He changed his mind because, he says, the issue is not how tight the bolts were originally placed, but whether they can now move.
"The nuts have not moved one bit; it's fine. There is no concern," he says.
Cook also appears to be satisfied that the nuts are not currently loose. Referring to Welton's and Gossen's reports, Cook said they "indicate no Dywidag nuts are loose."
But Cook added a caveat.
"I understand the Team will check the Dywidags in the future as Martin/Martin may recommend," he stated in a December 4 letter to Holm.
Looking for cracks in paint to check the tightness of nuts does not impress Cary Newton, the steel fabricator at Sky Harbor Airport Terminal 4. "This is the first time I have ever heard of something like this," Newton says.
The entire Dywidag affair at the ballpark, he says, is unusual.
The fact that the nuts could not be tightened as specified with a hydraulic jack is an indication of a basic design flaw, he says. And relying on workers to tighten the nuts with a hammer will likely generate inconsistent results.
The lack of readily accessible inspection reports on the tightening of each bolt would be unacceptable at his current project.
"That is a pretty poor way of doing what they are trying to do," Newton says. "There is no way I could get away with something like that at the airport."
Stadium district officials speculate that the reason Cook's ominous warning letter surfaced has more to do with legal tactics, and attempts by the Diamondbacks to strong-arm their construction partners for money, than serious construction problems.
"They had an engineer write memos saying the building is unsafe. It's all horseshit. It's a proud Chicago tradition. Instead of guns, they are now using lawyers," says a private attorney familiar with the issue.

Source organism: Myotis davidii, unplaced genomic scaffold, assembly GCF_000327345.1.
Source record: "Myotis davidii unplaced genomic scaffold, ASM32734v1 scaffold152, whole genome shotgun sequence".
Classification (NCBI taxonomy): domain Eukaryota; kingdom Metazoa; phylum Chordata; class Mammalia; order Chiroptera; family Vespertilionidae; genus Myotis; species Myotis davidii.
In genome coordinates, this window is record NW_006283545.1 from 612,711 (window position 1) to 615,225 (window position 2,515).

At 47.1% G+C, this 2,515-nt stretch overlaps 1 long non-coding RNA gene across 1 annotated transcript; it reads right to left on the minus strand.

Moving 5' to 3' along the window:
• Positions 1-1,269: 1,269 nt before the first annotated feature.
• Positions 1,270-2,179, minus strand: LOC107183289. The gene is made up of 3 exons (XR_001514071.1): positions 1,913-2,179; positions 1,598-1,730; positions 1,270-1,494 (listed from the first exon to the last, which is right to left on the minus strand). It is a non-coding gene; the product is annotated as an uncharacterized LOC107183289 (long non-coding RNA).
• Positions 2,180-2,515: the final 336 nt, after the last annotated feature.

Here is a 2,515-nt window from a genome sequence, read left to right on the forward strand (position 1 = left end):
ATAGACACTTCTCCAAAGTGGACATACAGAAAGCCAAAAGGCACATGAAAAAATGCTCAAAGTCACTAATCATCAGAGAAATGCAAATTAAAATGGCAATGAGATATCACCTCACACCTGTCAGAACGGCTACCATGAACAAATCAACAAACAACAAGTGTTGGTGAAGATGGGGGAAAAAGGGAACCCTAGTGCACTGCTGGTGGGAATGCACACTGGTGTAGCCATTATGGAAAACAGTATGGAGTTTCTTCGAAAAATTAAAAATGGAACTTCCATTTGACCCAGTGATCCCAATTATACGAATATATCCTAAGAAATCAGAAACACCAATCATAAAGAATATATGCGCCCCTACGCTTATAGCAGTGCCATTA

The $35 million cost-overrun claims filed by contractors was settled for $11 million on May 26 -- just 10 days after Cook's letter surfaced. The Diamondbacks ended up paying $3.6 million of the settlement, while Ellerbe Becket kicked in $600,000 and Martin/Martin $300,000. The bulk of the payments -- $6 million -- was covered by an insurance policy.
Records indicate that the Diamondbacks have tried to persuade Ellerbe Becket to contribute to possible expenses related to the Dywidags.
Diamondbacks president Dozer says the team hoped that Ellerbe Becket might be willing to pay for costs associated with further inspections of the Dywidag bars and nuts -- a cost the architects refused to share with the team.
Dozer says the Cook letter did not provide any leverage in negotiations with Ellerbe Becket, although he admits he wished it did.
"I wish that was a hammer because there was no hammer with Ellerbe Becket," Dozer says. "They were very difficult throughout the negotiations."
Dozer also says the team never placed much credence in Cook's scary assessment of the ballpark for a variety of reasons.
"He's never seen our Dywidags. He was not hired to look at the Dywidags. He's only been in the building once, maybe twice," Dozer says. And when Cook was at the ballpark, Dozer says it was "never to look at the Dywidags."
In fact, Dozer says Cook was never contracted by anyone associated with the team to prepare a report on the Dywidags.
Instead, Cook was under contract with Hill International, a New Jersey design company hired by the Diamondbacks, to help review the legitimacy of cost-overrun claims filed by contractors. Dozer says Hill International was surprised when Cook sent the Diamondbacks his Dywidag report.
"He doesn't even send it to Hill, who he was working for," Dozer says. "He sends it out of the blue to us. Hill's like, 'What did he do this for?'"
Hill International officials declined to comment.
Dozer says the team acted responsibly upon receiving the Cook report by immediately contacting Martin/Martin, which assured the team in writing that everything was fine.
In addition, Dozer says the team also paid for the October 9 visual inspection of some of the Dywidags by Martin/Martin -- an inspection that Dozer says confirmed the Dywidags were tight.
Dozer rejects suggestions that the team's financial troubles played a factor in the team's slow response in testing the bolts. The delays were caused by engineers debating on what was the best way to test the bolts.
"I wanted this thing resolved right away," he says. "If I drag my feet and something happens a week later, I would have to live with something like that the rest of my life. No way."